A claimant is disabled if he or she is unable to "engage in any substantial gainful activity by reason of any medically determinable physical or mental impairment which... has lasted or can be expected to last for a continuous period of not less than 12 months[.]" 42 U.S.C. § 423(d)(1)(A). The Social Security Administration utilizes a five-step sequential evaluation to determine disability. 20 C.F.R. §§ 404.1520; 416.920. The initial burden of proof rests upon the claimant to meet the first four steps. If a claimant satisfies his or her burden with respect to the first four steps, the burden then shifts to the Commissioner for step five. 20 C.F.R. § 404.1520. At step five, the Commissioner must demonstrate the claimant is capable of making an adjustment to other work after considering the claimant's residual functional capacity (RFC), age, education, and work experience. Id. If the Commissioner fails to meet this burden, the claimant is considered disabled. 20 C.F.R. §§ 404.1520(a)(4)(v); 416.920(a)(4)(v). If, however, the Commissioner proves the claimant is able to perform other work existing in significant numbers in the national economy, the claimant is found not disabled. Bustamante v. Massanari, 262 F.3d 949, 953-54 (9th Cir. 2001).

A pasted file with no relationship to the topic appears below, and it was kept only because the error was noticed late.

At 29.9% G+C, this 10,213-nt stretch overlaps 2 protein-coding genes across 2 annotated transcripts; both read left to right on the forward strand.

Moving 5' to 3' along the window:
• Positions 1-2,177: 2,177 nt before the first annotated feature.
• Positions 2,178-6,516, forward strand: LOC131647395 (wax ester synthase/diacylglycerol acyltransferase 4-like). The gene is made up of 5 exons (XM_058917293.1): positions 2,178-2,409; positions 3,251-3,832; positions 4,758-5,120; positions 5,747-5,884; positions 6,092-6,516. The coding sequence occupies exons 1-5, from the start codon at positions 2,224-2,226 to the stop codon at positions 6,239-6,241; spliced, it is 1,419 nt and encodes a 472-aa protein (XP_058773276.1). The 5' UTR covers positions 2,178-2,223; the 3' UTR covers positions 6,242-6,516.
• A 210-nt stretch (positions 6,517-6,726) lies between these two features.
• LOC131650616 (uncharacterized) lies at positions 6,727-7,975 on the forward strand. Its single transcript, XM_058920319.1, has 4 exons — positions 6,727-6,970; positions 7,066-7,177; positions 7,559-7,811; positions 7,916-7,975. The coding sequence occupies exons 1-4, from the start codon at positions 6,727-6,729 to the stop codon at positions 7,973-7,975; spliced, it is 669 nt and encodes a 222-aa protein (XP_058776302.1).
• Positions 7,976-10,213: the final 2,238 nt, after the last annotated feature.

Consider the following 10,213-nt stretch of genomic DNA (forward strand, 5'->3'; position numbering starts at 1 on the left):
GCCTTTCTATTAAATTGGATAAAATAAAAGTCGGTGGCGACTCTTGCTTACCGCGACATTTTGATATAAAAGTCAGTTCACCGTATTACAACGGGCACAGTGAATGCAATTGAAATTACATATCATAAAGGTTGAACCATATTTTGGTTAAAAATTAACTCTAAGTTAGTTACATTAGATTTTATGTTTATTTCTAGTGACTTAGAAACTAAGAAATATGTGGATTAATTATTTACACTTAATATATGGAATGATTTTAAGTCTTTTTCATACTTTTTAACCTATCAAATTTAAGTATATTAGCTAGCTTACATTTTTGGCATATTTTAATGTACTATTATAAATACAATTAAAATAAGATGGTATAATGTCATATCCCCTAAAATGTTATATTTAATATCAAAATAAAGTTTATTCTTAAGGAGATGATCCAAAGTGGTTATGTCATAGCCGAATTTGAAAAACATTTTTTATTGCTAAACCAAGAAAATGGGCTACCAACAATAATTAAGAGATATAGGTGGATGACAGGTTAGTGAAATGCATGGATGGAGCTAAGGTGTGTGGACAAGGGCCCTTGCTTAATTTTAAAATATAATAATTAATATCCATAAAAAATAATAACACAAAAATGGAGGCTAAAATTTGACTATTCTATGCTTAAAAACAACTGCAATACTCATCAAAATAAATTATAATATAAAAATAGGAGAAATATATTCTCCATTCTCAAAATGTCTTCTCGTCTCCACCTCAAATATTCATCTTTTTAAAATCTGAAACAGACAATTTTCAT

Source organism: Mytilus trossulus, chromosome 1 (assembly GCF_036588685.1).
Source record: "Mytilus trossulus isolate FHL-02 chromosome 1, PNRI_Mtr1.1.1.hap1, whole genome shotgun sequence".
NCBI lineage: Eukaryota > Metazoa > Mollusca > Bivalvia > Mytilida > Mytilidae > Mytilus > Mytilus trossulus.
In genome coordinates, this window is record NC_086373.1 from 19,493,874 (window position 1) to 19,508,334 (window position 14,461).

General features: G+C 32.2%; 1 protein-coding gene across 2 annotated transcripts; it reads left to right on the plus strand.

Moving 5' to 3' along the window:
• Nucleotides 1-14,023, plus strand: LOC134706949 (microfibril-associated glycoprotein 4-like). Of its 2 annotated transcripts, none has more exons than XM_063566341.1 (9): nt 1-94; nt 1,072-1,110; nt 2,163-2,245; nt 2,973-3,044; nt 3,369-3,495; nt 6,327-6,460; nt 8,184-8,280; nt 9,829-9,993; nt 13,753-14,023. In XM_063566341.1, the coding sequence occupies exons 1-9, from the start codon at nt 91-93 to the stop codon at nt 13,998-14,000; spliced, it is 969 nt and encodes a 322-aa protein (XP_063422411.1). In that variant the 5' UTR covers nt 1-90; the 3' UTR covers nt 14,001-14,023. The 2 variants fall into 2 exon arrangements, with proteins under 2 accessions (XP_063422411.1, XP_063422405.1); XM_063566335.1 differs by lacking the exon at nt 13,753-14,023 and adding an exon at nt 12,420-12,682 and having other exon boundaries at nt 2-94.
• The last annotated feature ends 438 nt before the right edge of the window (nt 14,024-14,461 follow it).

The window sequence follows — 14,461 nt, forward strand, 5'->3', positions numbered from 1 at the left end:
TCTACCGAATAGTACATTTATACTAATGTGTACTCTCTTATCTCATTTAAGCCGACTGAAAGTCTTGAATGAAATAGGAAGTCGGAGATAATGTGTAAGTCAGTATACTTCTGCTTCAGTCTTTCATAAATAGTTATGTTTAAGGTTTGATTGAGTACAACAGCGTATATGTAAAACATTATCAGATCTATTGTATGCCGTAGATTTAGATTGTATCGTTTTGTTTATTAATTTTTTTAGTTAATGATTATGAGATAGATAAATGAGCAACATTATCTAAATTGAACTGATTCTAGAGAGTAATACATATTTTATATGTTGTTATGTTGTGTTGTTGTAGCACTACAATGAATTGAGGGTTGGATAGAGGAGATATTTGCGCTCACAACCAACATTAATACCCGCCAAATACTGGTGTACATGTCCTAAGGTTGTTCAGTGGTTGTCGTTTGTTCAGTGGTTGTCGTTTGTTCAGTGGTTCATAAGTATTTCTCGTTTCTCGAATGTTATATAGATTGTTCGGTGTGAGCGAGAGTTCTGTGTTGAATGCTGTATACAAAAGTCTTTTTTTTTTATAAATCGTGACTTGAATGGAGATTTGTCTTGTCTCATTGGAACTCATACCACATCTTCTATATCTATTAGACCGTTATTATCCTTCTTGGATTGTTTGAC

At step two, the ALJ concluded that Plaintiff had the following severe impairments: Ehlers-Danlos syndrome, IBS, mood disorder due to Ehlers-Danlos syndrome, and generalized anxiety disorder. Id. Between steps three and four, the ALJ assessed Plaintiff's residual functional capacity (RFC). He determined Plaintiff retains the capacity to perform less than a full range of light work; he can lift/carry/push/pull 35 pounds occasionally and 20 pounds frequently; sit, stand, and walk for six hours in an eight-hour workday with the freedom to shift between standing and sitting "on a 50/50 basis"; perform simple routine work tasks; have occasional contact with supervisors and the public; however, he cannot perform work that requires good communication if there is significant background noise; and is unable to perform fast-paced production work tasks. Tr. 15. At step four, the ALJ found Plaintiff had no past relevant work. Tr. 21. At step five, based on the testimony of a vocational expert (VE), the ALJ concluded that Plaintiff could perform jobs that exist in significant numbers in the national economy, including hand bander, box filler, and bench worker. Tr. 22. Accordingly, the ALJ found Plaintiff not disabled. Tr. 22-23.